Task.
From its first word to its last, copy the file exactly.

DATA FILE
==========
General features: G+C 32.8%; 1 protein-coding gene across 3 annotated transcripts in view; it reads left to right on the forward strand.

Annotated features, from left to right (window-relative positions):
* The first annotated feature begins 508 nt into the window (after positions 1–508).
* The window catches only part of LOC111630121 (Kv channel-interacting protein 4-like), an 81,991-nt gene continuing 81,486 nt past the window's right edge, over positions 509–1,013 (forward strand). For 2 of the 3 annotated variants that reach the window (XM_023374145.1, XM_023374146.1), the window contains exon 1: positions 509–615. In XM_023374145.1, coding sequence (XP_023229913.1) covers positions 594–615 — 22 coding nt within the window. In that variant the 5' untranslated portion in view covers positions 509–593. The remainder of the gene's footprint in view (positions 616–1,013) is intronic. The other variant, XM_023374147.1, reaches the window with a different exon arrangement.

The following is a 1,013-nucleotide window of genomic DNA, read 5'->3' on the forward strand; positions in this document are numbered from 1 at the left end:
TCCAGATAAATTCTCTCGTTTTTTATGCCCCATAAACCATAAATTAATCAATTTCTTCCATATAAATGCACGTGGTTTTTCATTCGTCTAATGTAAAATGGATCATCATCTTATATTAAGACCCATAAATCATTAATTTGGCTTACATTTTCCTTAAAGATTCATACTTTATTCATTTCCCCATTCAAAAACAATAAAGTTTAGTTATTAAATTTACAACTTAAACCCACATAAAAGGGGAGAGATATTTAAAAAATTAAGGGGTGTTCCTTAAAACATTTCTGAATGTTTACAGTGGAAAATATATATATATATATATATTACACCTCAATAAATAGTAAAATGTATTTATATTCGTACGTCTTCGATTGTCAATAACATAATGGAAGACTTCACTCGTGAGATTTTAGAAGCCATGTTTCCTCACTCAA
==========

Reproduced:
General features: G+C 32.8%; 1 protein-coding gene across 3 annotated transcripts in view; it reads left to right on the forward strand.

Annotated features, from left to right (window-relative positions):
* The first annotated feature begins 508 nt into the window (after positions 1–508).
* The window catches only part of LOC111630121 (Kv channel-interacting protein 4-like), an 81,991-nt gene continuing 81,486 nt past the window's right edge, over positions 509–1,013 (forward strand). For 2 of the 3 annotated variants that reach the window (XM_023374145.1, XM_023374146.1), the window contains exon 1: positions 509–615. In XM_023374145.1, coding sequence (XP_023229913.1) covers positions 594–615 — 22 coding nt within the window. In that variant the 5' untranslated portion in view covers positions 509–593. The remainder of the gene's footprint in view (positions 616–1,013) is intronic. The other variant, XM_023374147.1, reaches the window with a different exon arrangement.

The following is a 1,013-nucleotide window of genomic DNA, read 5'->3' on the forward strand; positions in this document are numbered from 1 at the left end:
TCCAGATAAATTCTCTCGTTTTTTATGCCCCATAAACCATAAATTAATCAATTTCTTCCATATAAATGCACGTGGTTTTTCATTCGTCTAATGTAAAATGGATCATCATCTTATATTAAGACCCATAAATCATTAATTTGGCTTACATTTTCCTTAAAGATTCATACTTTATTCATTTCCCCATTCAAAAACAATAAAGTTTAGTTATTAAATTTACAACTTAAACCCACATAAAAGGGGAGAGATATTTAAAAAATTAAGGGGTGTTCCTTAAAACATTTCTGAATGTTTACAGTGGAAAATATATATATATATATATATTACACCTCAATAAATAGTAAAATGTATTTATATTCGTACGTCTTCGATTGTCAATAACATAATGGAAGACTTCACTCGTGAGATTTTAGAAGCCATGTTTCCTCACTCAA